Tag Archives: unix

Split a file on any character in Python

I need to split a big text file on a certain character. I expect I am being thick about this, but split doesn’t quite do what I want because it includes the matching line, whereas I want to split right on the matching character.

My Python answer:

def readlines(filename, endings, chunksize=4096):
    """Returns a generator that splits on lines in a file with the given
    line-ending.
    """
    line = ''
    while True:        
        buf = filename.read(chunksize)
        if not buf:
            yield line
            break

        line = line + buf

        while endings in line:
            idx = line.index(endings) + len(endings)
            yield line[:idx]
            line = line[idx:]

if __name__ == "__main__":
    import sys, os

    FORMFEED = chr(12) # ASCII 12
    basename = os.path.basename(sys.argv[1])
    for num, data in enumerate(readlines(open(sys.argv[1]), endings=FORMFEED)):
        filename = basename + '-' + str(num)
        open(filename, 'wb').write(data)

This is also useful when reading data exported from some old-fashioned Mac application like Filemaker 5 where the line-endings are ASCII 13 not ASCII 10.

This post was inspired by Lotus Notes version 8.5, which is so advanced that to save a message in a file on disk you have to export it as structured text. And if you want to save a whole bunch of messages as individual files you must forget that drag-and-drop was introduced with System 7, that would be too obvious.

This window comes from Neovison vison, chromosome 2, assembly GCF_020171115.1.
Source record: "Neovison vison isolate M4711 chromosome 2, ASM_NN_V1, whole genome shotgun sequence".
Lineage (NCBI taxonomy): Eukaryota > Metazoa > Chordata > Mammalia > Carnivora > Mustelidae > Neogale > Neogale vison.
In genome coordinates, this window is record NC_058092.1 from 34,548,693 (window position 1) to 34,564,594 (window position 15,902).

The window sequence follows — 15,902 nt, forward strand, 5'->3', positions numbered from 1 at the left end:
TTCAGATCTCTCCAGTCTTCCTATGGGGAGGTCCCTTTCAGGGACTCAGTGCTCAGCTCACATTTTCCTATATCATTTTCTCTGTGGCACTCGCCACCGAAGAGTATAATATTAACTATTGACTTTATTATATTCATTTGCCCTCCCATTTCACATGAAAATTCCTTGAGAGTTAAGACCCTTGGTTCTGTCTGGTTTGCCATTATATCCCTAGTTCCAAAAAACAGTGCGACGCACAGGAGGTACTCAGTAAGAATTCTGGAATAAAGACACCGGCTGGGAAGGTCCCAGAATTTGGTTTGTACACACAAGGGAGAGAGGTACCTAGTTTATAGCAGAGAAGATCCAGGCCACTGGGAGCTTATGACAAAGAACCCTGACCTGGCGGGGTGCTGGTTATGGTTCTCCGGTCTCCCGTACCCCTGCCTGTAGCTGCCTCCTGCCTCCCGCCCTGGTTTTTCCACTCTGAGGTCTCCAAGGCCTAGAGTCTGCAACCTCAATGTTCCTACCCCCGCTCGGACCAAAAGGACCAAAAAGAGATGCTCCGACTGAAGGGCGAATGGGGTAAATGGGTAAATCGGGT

Removing printing restrictions in 10.5

I am trying to write a good one-liner for removing all restrictions on printing for Mac OS X 10.5. I had thought that sed would be perfect for this, but I can’t arrive at a simple syntax for appending new lines that works well when pasted into a terminal window. Here’s what I ended up with:

perl -p -0 -i '.bak' -e 's/(Policy default).*(Policy)/$1>\n<Limit All>\nOrder deny,allow\nAllow from all\n<\/Limit>\n<$2/s' /private/etc/cups/cupsd.conf

Rather brutal, it just guts the default policy and replaces it with the following:

<Policy default>
<Limit All>
Order deny,allow
Allow from all
</Limit>
</Policy>

Greg Neagle has a useful article about printing in the enterprise. Apple suggests adding the network group to the local lpadmin group, but points out that mobile users would need to be added individually. In my case most accounts are mobile accounts and we trust everyone to manage print queues on a Mac, so removing all restrictions is acceptable.

Using screen to log a terminal session

Note to self: use screen when doing a bunch of remote administration stuff over an SSH connection. You can tell it to log the session to a separate file, and can detach the session and log off without having the remote shell be terminated. Then later you can resume the session and haven’t lost anything.

To start a shell and log everything to a file, do

screen -L -S mysession

That drops you into a new shell, and lets you refer to that session later (in case you are ambitious and have many screen sessions running simultaneously). To detach the session type CTRL+a then d. From there you can exit cleanly. To resume the session later, type

screen -r mysession

The session history will be saved to a file named screenlog.0 or similar in the directory where screen was first invoked.

screen man page online (Hmmm… looks like the hmug man pages have renamed themselves.)

I should use screen more often. I should also get in the habit of going through the contents of $PATH every time Mac OS X gets updated.